2010-11 recap: In her first year as head coach, Amy Bush led UNLV to the NCAA Central Regional, where the team finished a disappointing 21st out of 24 teams. The Rebels had their ups and downs, but struggled to finish atop the leaderboard consistently. The Rebels last year posted only three top-5 finishes. “I learned last year that you have to have patience,” Bush said. “Players started playing well in the spring, but we needed it for an entire year.”
After leading for two rounds at the Mountain West Conference Championship, it appeared UNLV was gaining momentum for the postseason. But the Rebels saw their lead slip away down the stretch and finished as the runner-up to TCU.
Player to watch: Ellis Keenan. “She’s a great putter, and finally has gotten a little bit longer on the driver,” Bush said. “She was 16th in the country at the end of last year in fairways hit, and I expect her to go out and win some events this year.”
2011-12 preview: For the last couple of seasons, UNLV relied on Therese Koelbaek’s production at the top of the lineup. Those days are gone, as the 2010-2011 MWC Player of the Year has graduated. Entering the fall, UNLV has only two returning starters. Three newcomers are coming in and expected to make an instant impact.
“We are going to be a young team,” Bush said. “The recruits have quite a bit of tournament experience and were all being recruited by other big universities.”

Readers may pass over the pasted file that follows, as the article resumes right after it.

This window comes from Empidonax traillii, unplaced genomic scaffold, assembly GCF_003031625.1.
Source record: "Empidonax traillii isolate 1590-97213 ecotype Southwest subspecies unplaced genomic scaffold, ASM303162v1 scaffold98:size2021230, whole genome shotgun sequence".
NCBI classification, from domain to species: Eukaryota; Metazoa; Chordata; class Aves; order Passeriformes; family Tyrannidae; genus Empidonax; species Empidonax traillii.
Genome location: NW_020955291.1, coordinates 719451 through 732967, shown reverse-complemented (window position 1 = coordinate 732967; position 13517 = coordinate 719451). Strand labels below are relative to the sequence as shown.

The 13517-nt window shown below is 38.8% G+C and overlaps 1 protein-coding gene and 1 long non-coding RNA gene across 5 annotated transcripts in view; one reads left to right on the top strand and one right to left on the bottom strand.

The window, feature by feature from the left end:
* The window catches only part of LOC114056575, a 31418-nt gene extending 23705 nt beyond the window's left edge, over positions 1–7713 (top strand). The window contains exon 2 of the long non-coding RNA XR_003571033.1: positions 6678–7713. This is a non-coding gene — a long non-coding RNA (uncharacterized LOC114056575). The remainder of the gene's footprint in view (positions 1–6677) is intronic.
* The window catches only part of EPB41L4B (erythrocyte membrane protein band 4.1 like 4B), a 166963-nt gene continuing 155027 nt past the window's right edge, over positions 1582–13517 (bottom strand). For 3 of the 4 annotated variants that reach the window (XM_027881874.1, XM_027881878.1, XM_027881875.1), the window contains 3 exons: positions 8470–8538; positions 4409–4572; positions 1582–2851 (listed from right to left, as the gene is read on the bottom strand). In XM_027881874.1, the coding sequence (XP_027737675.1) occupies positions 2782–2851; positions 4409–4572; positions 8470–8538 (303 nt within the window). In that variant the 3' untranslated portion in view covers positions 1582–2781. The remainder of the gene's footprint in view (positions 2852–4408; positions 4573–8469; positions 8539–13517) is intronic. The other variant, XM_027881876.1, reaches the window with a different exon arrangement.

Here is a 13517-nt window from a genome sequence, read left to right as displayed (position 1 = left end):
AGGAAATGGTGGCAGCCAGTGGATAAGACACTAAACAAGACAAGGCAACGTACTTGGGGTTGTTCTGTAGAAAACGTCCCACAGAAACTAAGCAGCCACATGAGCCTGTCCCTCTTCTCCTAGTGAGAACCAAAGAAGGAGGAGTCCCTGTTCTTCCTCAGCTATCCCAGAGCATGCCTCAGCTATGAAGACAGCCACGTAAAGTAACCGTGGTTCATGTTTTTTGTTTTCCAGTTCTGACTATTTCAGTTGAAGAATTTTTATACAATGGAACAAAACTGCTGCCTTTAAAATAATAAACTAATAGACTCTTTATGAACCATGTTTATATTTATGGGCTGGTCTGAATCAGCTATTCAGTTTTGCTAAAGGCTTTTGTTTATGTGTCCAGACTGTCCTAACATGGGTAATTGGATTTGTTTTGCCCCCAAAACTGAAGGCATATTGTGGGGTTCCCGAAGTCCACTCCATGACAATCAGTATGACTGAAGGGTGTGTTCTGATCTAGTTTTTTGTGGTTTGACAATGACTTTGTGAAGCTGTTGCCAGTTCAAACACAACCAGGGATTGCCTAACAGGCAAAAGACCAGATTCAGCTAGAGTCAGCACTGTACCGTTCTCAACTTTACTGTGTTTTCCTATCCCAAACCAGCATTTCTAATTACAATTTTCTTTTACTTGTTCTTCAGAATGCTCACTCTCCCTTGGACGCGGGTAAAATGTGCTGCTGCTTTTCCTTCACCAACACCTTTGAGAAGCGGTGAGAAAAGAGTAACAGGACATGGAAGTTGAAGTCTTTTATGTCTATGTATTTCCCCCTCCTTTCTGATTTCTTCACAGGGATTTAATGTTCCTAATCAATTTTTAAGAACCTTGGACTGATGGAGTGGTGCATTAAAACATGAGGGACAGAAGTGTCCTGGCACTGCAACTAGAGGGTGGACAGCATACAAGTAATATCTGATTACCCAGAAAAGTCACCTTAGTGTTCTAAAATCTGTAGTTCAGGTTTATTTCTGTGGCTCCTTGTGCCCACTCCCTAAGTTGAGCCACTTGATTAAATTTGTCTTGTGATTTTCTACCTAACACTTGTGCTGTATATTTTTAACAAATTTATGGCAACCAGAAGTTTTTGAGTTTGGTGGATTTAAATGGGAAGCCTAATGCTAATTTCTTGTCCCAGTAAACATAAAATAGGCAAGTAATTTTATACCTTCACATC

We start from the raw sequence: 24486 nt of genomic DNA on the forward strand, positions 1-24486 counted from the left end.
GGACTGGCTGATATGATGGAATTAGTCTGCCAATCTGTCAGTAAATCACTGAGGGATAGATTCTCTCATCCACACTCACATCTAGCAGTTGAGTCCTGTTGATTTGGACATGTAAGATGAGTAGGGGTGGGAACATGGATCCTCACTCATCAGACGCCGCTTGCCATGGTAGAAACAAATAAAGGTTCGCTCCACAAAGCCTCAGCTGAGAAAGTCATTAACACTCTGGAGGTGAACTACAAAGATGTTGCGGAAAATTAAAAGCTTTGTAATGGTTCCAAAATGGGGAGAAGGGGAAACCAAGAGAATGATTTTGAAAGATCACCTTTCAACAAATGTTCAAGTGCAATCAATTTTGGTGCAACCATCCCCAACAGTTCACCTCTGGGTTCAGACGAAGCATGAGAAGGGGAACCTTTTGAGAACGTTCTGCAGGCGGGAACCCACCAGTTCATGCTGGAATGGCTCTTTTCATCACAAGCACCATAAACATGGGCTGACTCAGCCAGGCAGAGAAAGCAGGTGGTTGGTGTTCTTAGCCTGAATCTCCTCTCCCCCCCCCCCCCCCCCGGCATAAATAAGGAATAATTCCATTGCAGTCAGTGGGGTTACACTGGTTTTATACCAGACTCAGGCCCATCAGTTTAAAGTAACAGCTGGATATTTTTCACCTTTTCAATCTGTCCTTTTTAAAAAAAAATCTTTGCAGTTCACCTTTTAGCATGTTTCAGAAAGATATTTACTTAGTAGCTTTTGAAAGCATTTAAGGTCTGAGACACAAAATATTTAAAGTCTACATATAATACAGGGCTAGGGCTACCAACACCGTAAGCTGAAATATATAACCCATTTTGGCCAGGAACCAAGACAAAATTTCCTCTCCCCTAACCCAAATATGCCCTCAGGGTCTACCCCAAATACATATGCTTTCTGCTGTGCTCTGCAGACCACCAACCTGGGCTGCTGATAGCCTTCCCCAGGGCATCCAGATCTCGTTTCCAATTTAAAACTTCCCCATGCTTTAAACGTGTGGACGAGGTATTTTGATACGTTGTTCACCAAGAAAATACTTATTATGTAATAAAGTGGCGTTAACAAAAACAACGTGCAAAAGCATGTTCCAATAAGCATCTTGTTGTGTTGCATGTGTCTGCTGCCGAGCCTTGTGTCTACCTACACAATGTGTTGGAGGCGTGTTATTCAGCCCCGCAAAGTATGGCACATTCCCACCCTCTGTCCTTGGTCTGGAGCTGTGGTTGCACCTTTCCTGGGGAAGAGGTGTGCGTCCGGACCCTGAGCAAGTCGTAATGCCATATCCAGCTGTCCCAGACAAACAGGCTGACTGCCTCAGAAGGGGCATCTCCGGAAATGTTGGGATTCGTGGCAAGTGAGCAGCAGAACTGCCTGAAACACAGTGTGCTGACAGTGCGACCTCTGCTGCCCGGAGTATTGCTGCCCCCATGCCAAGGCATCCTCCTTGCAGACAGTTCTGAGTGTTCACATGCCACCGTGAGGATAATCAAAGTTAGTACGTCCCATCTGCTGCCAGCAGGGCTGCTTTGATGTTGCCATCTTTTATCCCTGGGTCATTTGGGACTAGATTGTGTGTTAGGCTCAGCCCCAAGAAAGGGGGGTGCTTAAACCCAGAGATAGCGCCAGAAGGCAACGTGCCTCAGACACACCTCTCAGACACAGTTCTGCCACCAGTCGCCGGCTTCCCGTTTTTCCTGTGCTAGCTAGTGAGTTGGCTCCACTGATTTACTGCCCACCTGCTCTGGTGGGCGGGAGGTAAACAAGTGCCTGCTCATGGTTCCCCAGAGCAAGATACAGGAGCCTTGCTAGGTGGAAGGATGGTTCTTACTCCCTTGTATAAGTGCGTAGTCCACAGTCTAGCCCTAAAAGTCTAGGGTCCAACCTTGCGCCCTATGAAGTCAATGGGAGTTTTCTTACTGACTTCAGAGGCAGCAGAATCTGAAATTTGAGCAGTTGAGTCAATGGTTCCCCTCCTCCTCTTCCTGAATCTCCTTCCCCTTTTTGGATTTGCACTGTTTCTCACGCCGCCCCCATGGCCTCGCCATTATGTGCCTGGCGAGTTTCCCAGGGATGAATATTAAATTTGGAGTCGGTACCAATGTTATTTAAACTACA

Junior Ellis Keenan will be asked to lead a young team that may go through early growing pains. Keenan ended last season as the 400th-ranked individual in the Golfweek/Sagarin College Rankings. UNLV’s only other returning starter will be sophomore Katerina Prorokova, and she ended last season at No. 533.
For the Rebels to be successful, the Rebels’ returnees must take a big step forward. “It’s imperative,” Bush said. “They need to know how important their leadership and success is for this program to be great.”
Bottom line: This looks like a rebuilding year for the Rebels. With three freshman in the starting five, it likely will take the newcomers at least a little while to adjust to college golf. Without a top player returning, it’s hard to see UNLV making a climb up the rankings. Expect the Rebels to squeak into regionals and for their season to again end there.